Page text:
The FPÖ in the National Council
The Austrian Parliament is made up of two chambers: the National Council (Nationalrat) and the Federal Council (Bundesrat), the parliamentary representation of the federal provinces. They are co-responsible for the legislation of the Federation. As an electoral party, the FPÖ is represented in the Vienna-based Parliament by the FPÖ Parliamentary Party, which in line with Austria’s bicameral system is made up of a National Council Group and a Federal Council Group.
The central task of the National Council is the introduction, preliminary discussion and passing of laws, as well as the scrutiny and control of Austria’s Federal Government. At present, a total of 183 National Council Members are elected for a five-year term at Austria’s general election and the FPÖ currently holds 30 of those seats. The FPÖ National Council Group is led by a Parliamentary Party Chairman.
The FPÖ’s parliamentary party status derives from its ability to meet the legal requirement that at least five Members of Parliament unite for the purpose of performing their parliamentary duties. This parliamentary party status is also a prerequisite for certain parliamentary rights, such as the tabling of urgent parliamentary questions.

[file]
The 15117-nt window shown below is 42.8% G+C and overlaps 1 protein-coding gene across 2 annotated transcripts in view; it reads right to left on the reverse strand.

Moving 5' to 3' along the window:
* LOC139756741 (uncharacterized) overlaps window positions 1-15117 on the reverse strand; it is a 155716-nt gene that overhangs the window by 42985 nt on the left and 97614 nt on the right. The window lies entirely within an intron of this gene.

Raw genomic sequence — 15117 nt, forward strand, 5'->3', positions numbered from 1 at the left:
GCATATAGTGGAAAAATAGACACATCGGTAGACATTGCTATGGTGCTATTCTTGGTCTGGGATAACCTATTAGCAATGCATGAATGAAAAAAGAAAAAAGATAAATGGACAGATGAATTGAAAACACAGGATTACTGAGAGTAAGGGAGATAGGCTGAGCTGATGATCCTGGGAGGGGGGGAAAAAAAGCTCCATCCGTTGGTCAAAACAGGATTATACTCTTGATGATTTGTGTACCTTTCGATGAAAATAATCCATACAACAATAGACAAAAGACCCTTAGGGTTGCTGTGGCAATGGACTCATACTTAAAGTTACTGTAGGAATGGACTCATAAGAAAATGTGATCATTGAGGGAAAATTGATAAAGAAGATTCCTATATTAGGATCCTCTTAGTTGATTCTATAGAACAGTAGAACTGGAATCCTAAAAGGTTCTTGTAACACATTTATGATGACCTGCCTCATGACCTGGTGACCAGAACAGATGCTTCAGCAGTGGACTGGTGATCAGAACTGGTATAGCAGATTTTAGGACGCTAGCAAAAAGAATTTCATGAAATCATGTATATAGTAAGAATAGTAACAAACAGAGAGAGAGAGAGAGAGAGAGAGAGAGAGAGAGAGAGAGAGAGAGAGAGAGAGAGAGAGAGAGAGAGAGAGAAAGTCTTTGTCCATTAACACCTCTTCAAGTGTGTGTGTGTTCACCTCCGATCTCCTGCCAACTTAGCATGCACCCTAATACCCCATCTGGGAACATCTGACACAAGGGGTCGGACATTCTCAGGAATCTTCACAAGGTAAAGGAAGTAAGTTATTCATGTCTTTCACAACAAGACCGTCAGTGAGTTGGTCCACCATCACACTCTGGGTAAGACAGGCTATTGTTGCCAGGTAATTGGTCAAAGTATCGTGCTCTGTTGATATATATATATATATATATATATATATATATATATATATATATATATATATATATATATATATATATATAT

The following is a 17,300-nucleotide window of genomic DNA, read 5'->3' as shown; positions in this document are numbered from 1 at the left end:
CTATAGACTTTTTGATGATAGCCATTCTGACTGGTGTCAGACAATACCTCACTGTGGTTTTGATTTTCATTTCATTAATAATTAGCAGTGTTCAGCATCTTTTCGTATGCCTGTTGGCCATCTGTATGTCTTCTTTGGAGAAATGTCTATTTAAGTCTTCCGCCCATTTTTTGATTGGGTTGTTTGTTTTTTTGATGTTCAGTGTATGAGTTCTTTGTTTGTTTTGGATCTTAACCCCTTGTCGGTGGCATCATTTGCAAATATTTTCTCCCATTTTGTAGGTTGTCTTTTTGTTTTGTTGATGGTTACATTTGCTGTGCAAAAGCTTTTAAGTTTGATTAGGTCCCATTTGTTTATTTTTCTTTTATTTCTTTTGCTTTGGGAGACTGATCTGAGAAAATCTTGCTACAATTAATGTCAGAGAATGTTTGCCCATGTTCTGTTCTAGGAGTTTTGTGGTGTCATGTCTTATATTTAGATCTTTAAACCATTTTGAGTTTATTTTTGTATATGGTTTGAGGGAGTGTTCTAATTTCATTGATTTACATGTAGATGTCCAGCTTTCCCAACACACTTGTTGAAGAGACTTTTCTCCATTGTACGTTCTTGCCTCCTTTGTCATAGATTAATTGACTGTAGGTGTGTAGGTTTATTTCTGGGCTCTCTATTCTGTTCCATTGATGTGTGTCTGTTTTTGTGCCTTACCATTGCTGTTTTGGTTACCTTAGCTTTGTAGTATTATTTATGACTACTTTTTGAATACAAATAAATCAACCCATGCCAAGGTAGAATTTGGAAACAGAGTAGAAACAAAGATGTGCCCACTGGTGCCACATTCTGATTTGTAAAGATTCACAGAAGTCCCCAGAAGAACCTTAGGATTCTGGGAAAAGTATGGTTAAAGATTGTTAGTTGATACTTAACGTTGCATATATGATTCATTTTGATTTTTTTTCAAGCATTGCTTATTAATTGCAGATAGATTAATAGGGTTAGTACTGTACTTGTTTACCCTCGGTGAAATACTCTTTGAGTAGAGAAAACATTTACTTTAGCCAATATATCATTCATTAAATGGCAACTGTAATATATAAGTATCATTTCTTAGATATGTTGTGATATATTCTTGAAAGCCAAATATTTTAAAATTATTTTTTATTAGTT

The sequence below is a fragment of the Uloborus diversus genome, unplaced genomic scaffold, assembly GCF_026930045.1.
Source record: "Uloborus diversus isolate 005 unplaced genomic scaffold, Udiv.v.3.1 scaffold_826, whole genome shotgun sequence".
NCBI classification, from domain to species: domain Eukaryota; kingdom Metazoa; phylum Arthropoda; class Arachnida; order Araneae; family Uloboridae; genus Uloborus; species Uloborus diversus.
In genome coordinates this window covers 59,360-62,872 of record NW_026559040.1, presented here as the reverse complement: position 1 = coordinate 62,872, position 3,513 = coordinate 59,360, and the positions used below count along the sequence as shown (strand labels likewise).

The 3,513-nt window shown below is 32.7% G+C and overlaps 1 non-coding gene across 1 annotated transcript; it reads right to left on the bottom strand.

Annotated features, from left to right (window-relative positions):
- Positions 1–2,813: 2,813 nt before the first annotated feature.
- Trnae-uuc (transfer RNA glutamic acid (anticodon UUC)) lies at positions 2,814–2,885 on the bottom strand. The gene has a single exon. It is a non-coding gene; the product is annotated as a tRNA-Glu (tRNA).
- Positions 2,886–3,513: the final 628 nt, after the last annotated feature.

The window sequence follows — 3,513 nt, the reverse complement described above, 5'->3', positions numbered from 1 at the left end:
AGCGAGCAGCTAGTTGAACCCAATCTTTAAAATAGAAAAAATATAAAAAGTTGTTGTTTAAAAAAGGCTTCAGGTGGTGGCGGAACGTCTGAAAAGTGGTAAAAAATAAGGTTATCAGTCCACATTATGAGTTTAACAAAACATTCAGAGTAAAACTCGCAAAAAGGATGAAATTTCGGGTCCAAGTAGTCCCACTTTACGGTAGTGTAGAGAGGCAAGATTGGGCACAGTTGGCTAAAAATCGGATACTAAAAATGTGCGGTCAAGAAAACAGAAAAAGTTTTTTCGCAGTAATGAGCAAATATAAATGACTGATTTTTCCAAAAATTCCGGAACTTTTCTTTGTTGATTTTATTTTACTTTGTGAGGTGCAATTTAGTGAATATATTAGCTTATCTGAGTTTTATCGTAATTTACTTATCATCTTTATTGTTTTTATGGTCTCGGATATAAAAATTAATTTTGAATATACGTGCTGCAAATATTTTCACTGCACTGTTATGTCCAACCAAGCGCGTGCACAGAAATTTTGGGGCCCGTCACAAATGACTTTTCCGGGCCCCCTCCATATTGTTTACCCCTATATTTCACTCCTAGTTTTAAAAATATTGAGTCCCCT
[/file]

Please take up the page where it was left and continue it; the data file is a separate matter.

One of the core principles of the FPÖ Parliamentary Party is the free mandate. This means that, when undertaking their duties, Members of Parliament are not bound by any instructions of the leadership of their parliamentary party. Furthermore, responsibilities for individual policy areas are divided up between the Members of Parliament and, in the case of the FPÖ, they are assigned to spokespersons for the relevant policy area. Prominent examples of such policy areas are labour and social affairs; budget; family; economy, and national defence. FPÖ spokespersons and other Members of Parliament are also members of parliamentary committees, which are in general where in-depth discussions on current legislative matters take place.
Since the commencement in October 2019 of the new National Council legislative term, this role is held by Herbert Kickl (pictured).